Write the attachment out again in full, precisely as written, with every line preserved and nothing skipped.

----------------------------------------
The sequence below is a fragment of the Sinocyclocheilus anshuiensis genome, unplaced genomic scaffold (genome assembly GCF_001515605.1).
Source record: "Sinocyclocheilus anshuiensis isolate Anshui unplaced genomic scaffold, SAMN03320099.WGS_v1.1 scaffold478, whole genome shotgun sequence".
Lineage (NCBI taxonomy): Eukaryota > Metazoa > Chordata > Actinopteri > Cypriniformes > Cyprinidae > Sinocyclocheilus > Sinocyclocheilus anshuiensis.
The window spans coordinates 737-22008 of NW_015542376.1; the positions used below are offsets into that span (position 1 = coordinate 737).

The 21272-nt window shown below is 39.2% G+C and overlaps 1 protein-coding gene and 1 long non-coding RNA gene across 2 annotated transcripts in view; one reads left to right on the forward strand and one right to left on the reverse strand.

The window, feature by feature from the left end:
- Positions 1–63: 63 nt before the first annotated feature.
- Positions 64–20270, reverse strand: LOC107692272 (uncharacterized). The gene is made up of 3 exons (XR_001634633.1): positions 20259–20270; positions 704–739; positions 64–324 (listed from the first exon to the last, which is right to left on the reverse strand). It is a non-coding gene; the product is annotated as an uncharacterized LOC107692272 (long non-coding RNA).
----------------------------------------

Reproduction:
The sequence below is a fragment of the Sinocyclocheilus anshuiensis genome, unplaced genomic scaffold (genome assembly GCF_001515605.1).
Source record: "Sinocyclocheilus anshuiensis isolate Anshui unplaced genomic scaffold, SAMN03320099.WGS_v1.1 scaffold478, whole genome shotgun sequence".
Lineage (NCBI taxonomy): Eukaryota > Metazoa > Chordata > Actinopteri > Cypriniformes > Cyprinidae > Sinocyclocheilus > Sinocyclocheilus anshuiensis.
The window spans coordinates 737-22008 of NW_015542376.1; the positions used below are offsets into that span (position 1 = coordinate 737).

The 21272-nt window shown below is 39.2% G+C and overlaps 1 protein-coding gene and 1 long non-coding RNA gene across 2 annotated transcripts in view; one reads left to right on the forward strand and one right to left on the reverse strand.

The window, feature by feature from the left end:
- Positions 1–63: 63 nt before the first annotated feature.
- Positions 64–20270, reverse strand: LOC107692272 (uncharacterized). The gene is made up of 3 exons (XR_001634633.1): positions 20259–20270; positions 704–739; positions 64–324 (listed from the first exon to the last, which is right to left on the reverse strand). It is a non-coding gene; the product is annotated as an uncharacterized LOC107692272 (long non-coding RNA).